1. Open up TweetDeck and go to the settings page (wrench icon-upper right corner)
  2. Click on “services”
  3. In the drop-down box by the statement “select the services you wish…”, chose “other”.

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Part III — API magic and bit.ly/j.mp voodoo!

In order to make this magic happen, we have to do some real smoke-and-mirror API voodoo here…  First of all, we will be working with the following url template:

http://api.j.mp/v3/shorten?login=[BITLY-NAME]&apiKey=[API-KEY]&longUrl=%@&format=txt

Note the two bracket items above: [BITLY-NAME] & [API-KEY], these are what we need to change in the template:

  1. Replace the [BITLY-NAME] with your bit.ly user account name AND REMOVE THE BRACKETS [ & ]
  2. Replace the [API-KEY] with your bit.ly API key from Part I above AND REMOVE THE BRACKETS [ & ]
  3. Copy the changed/completed url template into the TweetDeck box that states “Other URL Shortening Endpoint”
  4. Click Save Settings

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[Technical note: The bit.ly API and j.mp API are virtually identical except the “api.j.mp” part.  If you were using bit.ly instead, you would state the url template as “api.bit.ly”.]

Part IV — Voila, you are done!

Check it all out by typing a URL into TweetDeck. If you did these steps correctly, you will see a j.mp shortened URL every time TweetDeck shortens a link.

BONUS items related to using j.mp or bit.ly as your TweetDeck shortener:

Bit.ly provides incredible click-usage statistics for you to explore all of your bit.ly/j.mp clicked items as well as provides a public-timeline for people to view.  To access your public timeline, use the following URL convention:

http://bit.ly/u/pisanojm –> This is my public timeline. To view yours, change the last part (after the …bit.ly/u/xxxxxxxxxxxx) to your username …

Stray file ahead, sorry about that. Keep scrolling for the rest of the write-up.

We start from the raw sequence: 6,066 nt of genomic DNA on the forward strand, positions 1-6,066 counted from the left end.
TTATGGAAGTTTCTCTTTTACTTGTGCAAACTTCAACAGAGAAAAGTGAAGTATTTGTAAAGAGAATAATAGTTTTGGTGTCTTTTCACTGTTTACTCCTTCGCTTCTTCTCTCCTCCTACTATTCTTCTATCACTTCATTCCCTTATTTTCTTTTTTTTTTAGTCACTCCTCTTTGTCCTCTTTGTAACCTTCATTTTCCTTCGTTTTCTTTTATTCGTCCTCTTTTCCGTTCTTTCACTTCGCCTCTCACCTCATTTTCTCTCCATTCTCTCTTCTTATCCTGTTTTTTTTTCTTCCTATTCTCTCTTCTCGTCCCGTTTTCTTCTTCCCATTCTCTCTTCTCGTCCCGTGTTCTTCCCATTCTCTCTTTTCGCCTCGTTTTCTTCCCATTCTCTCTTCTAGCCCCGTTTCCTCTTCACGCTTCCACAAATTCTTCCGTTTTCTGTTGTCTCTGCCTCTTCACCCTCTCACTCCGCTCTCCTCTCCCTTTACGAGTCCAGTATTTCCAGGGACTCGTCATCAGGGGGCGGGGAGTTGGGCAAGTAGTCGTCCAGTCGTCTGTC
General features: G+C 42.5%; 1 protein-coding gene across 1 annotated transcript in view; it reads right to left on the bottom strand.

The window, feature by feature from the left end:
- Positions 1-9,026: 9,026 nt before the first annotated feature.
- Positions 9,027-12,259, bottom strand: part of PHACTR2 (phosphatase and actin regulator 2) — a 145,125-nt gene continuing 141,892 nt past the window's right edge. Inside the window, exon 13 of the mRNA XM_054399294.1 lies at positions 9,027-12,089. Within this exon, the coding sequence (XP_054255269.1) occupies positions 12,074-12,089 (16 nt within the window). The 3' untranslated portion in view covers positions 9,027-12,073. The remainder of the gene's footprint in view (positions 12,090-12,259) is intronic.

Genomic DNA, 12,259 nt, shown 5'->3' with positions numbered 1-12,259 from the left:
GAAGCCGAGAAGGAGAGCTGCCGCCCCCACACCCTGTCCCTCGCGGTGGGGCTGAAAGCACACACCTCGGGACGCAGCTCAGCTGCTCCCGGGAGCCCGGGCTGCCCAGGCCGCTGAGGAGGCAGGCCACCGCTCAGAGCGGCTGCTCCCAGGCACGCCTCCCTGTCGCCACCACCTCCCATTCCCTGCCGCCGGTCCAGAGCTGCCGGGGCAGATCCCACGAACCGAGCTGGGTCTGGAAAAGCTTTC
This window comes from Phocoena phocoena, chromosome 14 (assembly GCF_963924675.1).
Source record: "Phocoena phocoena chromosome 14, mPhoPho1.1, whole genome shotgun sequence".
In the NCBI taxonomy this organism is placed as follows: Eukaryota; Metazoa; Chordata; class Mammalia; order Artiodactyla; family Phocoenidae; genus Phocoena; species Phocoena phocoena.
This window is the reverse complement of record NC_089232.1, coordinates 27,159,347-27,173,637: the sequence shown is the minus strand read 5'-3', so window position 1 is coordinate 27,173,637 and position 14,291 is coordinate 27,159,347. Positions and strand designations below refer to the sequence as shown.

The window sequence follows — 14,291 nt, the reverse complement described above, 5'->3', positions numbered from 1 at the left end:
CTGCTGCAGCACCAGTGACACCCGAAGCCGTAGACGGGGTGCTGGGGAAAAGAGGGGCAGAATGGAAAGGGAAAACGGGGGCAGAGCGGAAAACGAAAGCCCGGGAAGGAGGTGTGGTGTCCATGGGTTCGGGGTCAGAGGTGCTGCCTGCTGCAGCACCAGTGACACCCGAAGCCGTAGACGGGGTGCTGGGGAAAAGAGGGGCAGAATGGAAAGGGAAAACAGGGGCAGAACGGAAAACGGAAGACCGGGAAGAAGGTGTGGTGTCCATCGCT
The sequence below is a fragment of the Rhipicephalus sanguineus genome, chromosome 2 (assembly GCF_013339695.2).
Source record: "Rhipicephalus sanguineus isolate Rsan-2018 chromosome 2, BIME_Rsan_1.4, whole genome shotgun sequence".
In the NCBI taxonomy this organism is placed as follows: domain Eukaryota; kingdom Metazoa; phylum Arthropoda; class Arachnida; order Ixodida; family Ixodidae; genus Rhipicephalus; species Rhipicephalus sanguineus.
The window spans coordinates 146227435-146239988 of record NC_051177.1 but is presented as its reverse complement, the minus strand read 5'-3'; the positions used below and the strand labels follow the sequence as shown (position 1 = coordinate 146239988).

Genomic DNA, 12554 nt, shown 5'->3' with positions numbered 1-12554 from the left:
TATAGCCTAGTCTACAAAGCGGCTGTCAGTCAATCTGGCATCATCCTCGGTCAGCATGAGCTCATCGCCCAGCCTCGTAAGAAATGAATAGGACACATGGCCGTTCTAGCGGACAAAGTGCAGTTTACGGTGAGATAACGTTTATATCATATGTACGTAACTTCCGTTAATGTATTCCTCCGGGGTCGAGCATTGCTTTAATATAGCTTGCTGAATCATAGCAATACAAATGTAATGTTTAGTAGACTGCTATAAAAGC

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In addition, you may add your latest shared links to your Website or almost anywhere via the bit.ly RSS mechanism:

http://bit.ly/u/pisanojm.rss

You may see the RSS implementation on my site in the right-sidebar under “Dr. P’s Latest Shared Twitter Links”.  Very cool!

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Finally, you can see ridiculously awesome OVERALL-STATS via bit.ly/j.mp, by clicking on the “analyze” tab/link on the bit.ly toolbar:

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Well, I hope this article helps you get your TweetDeck/Twitter “Geek-On” and you all get a great deal of extra-character-enjoyment out Twitter and TweetDeck now because of this post — Enjoy!

Joseph M. Pisano, Ph.D. is the creator of many education websites, a lecturer, clinician, trumpeter, and conductor. He is currently the Associate Chair of Music and Director of Bands in the Calderwood School of Arts at Grove City College in PA. He been named a TI:ME Teacher of the Year, received the JEN Jazz Educator Award and the PA Citation of Excellence. He is a past Vice President of the Technology Institute for Music Educators and the current Vice-President of the PA Intercollegiate Bandmasters Association. He also writes for DCI Magazine, Teaching Music Magazine, and is the Educational Editor for In-Tune Monthly Magazine; he has contributed hundreds of articles to various publications. Find out more at his website jpisano.com.